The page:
Experts Call for Closer Scrutiny of Radiation Exposure From CT Scans
Biologic effects from medical imaging tests are not entirely understood (Nov. 28)Amid increasing fear of overexposure to radiation from computed tomography (CT) scans, a panel of experts has recommended more research on the health effects of medical imaging and on ways to reduce unnecessary CT tests, as well as industry standardization of CT machines. The recommendations, published in the November 2012 issue of Radiology, were developed at the Radiation Dose Summit, organized by the National Institute of Biomedical Imaging and Bioengineering (NIBIB). The summit included more than 100 medical physicists, radiologists, cardiologists, engineers, industry representatives, and patient advocates. The proceedings, held in Bethesda, Md., in early 2011, covered currently understood risks of radiation exposure from CT scans, set priorities for future research, and called for changes to industry practices.
“The number of CT exams in the U.S. has increased by about 10% each year over the past decade,” said lead author Dr. John Boone. “This trend underscores the importance of developing a better understanding of the health risks of radiation exposure versus the benefits of enhanced diagnosis.”
The experts conceded that despite widespread public concern about radiation risks, the biologic effects from medical imaging tests are not entirely understood. Most direct evidence comes from the effects of instantaneous, high-dose, whole-body exposures due to industrial accidents and from survivors of the atomic bombs in Hiroshima and Nagasaki, Japan. Whether these findings can be extrapolated to people exposed to occasional and much smaller dosages applied to only parts of the body is uncertain. Even accurately recording patient exposures of radiation from medical imaging is extremely difficult, according to the authors. Although it is easy to ascertain how much radiation a machine administers during an imaging study, the amount actually received by a patient depends on various factors, including body size. Federally sponsored research is needed to develop methods to more accurately measure patient exposures from different types of CT scans, the authors suggested.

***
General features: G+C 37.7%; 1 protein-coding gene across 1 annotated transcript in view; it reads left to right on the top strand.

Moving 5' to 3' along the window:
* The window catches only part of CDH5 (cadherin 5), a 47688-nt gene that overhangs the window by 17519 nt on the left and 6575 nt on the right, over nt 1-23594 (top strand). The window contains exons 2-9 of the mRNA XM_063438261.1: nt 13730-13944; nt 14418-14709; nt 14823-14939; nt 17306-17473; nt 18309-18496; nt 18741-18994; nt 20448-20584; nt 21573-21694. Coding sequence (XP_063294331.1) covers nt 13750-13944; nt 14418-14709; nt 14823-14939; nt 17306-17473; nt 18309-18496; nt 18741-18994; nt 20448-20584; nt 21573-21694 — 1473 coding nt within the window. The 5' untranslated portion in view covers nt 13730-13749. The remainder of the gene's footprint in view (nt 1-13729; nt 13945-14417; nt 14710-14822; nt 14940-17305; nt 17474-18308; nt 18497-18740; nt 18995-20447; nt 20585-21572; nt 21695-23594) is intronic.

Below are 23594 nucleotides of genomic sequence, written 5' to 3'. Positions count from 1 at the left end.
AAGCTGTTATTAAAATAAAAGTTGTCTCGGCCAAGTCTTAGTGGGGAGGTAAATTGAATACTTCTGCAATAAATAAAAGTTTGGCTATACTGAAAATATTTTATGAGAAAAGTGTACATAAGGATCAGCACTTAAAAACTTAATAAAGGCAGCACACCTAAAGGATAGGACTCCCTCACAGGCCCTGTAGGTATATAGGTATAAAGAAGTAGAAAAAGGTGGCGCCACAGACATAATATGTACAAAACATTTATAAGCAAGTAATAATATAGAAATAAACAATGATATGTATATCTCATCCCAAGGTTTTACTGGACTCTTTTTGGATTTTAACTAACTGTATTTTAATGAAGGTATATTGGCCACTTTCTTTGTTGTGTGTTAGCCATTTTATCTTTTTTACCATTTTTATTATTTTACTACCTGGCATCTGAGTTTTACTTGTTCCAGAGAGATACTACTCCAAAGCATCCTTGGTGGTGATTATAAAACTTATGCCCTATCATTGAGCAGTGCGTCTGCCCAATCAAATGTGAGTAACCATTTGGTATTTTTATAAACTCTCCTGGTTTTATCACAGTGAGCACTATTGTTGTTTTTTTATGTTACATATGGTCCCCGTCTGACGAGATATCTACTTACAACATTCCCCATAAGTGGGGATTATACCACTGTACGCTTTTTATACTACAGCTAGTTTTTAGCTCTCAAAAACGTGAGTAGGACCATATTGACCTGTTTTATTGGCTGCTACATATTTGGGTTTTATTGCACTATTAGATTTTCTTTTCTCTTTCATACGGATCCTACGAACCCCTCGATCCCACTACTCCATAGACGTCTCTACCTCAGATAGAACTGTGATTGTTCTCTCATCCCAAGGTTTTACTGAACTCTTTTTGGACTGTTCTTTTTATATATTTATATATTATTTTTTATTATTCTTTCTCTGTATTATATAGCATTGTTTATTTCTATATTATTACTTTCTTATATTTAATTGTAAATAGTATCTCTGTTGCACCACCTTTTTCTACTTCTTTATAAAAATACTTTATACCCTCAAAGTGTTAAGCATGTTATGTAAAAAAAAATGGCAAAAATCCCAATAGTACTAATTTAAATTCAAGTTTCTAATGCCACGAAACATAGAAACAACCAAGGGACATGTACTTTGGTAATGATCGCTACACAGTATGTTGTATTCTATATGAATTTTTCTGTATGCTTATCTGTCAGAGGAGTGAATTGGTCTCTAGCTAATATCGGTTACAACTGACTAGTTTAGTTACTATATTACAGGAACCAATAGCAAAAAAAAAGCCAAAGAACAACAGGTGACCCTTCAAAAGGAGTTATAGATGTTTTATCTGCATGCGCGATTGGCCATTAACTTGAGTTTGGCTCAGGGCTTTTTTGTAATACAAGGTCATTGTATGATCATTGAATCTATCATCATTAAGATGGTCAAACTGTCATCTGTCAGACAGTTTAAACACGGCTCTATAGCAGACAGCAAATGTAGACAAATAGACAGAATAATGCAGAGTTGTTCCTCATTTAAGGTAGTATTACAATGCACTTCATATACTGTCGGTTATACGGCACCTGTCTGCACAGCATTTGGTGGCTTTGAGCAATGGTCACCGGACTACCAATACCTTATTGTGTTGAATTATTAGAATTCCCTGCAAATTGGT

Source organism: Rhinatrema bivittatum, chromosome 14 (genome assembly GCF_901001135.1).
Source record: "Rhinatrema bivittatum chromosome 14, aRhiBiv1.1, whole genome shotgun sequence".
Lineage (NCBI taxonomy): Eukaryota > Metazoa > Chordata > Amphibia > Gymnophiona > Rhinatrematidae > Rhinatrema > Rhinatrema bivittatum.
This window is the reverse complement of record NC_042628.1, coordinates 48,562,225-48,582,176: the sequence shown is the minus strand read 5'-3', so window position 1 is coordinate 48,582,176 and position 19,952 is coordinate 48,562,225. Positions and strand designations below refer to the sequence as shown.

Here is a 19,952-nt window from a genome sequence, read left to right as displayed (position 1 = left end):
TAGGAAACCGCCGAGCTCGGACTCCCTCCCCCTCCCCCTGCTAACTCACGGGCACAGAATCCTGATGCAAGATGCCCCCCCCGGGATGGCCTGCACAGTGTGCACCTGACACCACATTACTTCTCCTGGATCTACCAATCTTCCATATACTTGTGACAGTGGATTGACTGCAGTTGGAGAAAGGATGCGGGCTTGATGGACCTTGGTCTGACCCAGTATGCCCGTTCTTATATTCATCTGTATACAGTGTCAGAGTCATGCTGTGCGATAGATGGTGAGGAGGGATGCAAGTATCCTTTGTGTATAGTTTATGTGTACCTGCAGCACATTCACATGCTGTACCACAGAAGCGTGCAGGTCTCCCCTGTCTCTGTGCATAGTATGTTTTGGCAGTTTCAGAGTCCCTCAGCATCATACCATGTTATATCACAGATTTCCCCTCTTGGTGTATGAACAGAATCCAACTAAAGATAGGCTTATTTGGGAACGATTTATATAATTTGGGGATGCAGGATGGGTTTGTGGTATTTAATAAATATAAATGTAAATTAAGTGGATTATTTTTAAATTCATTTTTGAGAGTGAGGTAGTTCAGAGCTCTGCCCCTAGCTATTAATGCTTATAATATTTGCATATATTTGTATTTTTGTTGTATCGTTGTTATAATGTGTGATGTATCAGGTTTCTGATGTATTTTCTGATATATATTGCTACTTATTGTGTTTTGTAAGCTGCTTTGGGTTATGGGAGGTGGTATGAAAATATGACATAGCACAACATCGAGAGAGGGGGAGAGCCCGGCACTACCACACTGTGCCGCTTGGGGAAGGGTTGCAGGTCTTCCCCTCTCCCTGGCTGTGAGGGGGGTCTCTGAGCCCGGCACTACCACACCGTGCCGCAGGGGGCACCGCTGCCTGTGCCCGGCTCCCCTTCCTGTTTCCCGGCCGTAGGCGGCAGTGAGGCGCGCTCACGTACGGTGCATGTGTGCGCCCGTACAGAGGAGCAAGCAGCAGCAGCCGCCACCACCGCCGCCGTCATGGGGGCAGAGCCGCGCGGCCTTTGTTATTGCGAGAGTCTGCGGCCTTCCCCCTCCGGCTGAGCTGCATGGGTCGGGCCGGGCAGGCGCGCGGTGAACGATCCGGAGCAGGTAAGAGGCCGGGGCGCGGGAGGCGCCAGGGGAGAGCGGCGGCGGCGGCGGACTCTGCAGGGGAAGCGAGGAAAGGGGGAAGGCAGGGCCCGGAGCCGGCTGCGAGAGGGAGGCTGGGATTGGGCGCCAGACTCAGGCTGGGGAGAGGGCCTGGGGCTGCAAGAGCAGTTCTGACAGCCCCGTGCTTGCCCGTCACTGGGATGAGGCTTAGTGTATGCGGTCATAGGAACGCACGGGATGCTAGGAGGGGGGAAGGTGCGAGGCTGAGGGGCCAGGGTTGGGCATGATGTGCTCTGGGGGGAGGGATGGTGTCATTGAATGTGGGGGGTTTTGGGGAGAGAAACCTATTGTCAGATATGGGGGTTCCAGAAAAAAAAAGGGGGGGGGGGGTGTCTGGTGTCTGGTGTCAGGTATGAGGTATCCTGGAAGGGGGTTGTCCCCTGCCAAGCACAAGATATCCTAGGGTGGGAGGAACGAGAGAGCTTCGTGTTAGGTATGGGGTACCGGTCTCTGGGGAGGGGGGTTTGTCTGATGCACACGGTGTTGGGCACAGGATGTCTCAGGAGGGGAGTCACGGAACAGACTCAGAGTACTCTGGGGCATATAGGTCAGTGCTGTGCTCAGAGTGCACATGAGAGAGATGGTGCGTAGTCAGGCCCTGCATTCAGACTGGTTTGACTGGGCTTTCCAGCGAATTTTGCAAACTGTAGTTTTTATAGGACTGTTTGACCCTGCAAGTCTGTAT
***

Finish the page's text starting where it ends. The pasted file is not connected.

The summit participants also discussed the role of human error in CT scanning, which has resulted in widely publicized instances of radiation overexposure. They point out that CT operators often are responsible for several machines made by different manufacturers, each of which may use dissimilar nomenclature and control consoles, thereby increasing the chance for error.
“For some scanners, you turn a dial to the right to get a larger dose, and for others, turning it the same way gives a smaller dose,” said Boone. “There are so many differences in current CT scanners, it can be like driving a car with the brake pedal on the left in the morning, then with the brake on the right in the afternoon.”
The experts also considered “wasteful imaging” ? tests that have little impact on patient diagnoses or outcomes ? resulting in unnecessary radiation exposures. Wasteful imaging can arise if physicians are unaware of a patient's prior tests or don't know whether a scan will benefit a patient with certain signs and symptoms. In addition, physicians may order tests they know are only marginally useful to avoid accusations of negligence in a possible future lawsuit.
The experts recommend the use of information technology to develop national imaging and radiation exposure registries, as well as standardized protocols that guide physicians on the use of optimal imaging modalities for different clinical problems.
Source: University of California – Davis; November 28, 2012.